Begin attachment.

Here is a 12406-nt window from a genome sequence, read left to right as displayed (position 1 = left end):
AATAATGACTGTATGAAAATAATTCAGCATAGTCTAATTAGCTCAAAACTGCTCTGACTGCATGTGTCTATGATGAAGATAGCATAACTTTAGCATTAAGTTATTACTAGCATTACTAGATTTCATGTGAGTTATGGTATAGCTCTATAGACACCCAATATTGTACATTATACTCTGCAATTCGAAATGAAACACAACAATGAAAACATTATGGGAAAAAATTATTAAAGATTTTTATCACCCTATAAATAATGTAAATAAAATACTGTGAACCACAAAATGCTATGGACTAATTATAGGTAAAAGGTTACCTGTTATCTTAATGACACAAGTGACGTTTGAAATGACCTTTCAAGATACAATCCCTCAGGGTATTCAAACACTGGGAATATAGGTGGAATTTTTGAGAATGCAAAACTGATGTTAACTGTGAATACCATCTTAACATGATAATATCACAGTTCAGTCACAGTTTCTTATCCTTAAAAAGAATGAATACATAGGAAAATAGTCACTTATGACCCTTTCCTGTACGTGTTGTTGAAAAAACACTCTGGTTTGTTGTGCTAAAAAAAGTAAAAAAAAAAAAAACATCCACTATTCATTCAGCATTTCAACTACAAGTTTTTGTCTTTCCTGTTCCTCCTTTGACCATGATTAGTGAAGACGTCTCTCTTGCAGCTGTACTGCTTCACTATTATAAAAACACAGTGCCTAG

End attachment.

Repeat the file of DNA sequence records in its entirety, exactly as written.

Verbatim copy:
Here is a 12406-nt window from a genome sequence, read left to right as displayed (position 1 = left end):
AATAATGACTGTATGAAAATAATTCAGCATAGTCTAATTAGCTCAAAACTGCTCTGACTGCATGTGTCTATGATGAAGATAGCATAACTTTAGCATTAAGTTATTACTAGCATTACTAGATTTCATGTGAGTTATGGTATAGCTCTATAGACACCCAATATTGTACATTATACTCTGCAATTCGAAATGAAACACAACAATGAAAACATTATGGGAAAAAATTATTAAAGATTTTTATCACCCTATAAATAATGTAAATAAAATACTGTGAACCACAAAATGCTATGGACTAATTATAGGTAAAAGGTTACCTGTTATCTTAATGACACAAGTGACGTTTGAAATGACCTTTCAAGATACAATCCCTCAGGGTATTCAAACACTGGGAATATAGGTGGAATTTTTGAGAATGCAAAACTGATGTTAACTGTGAATACCATCTTAACATGATAATATCACAGTTCAGTCACAGTTTCTTATCCTTAAAAAGAATGAATACATAGGAAAATAGTCACTTATGACCCTTTCCTGTACGTGTTGTTGAAAAAACACTCTGGTTTGTTGTGCTAAAAAAAGTAAAAAAAAAAAAAACATCCACTATTCATTCAGCATTTCAACTACAAGTTTTTGTCTTTCCTGTTCCTCCTTTGACCATGATTAGTGAAGACGTCTCTCTTGCAGCTGTACTGCTTCACTATTATAAAAACACAGTGCCTAG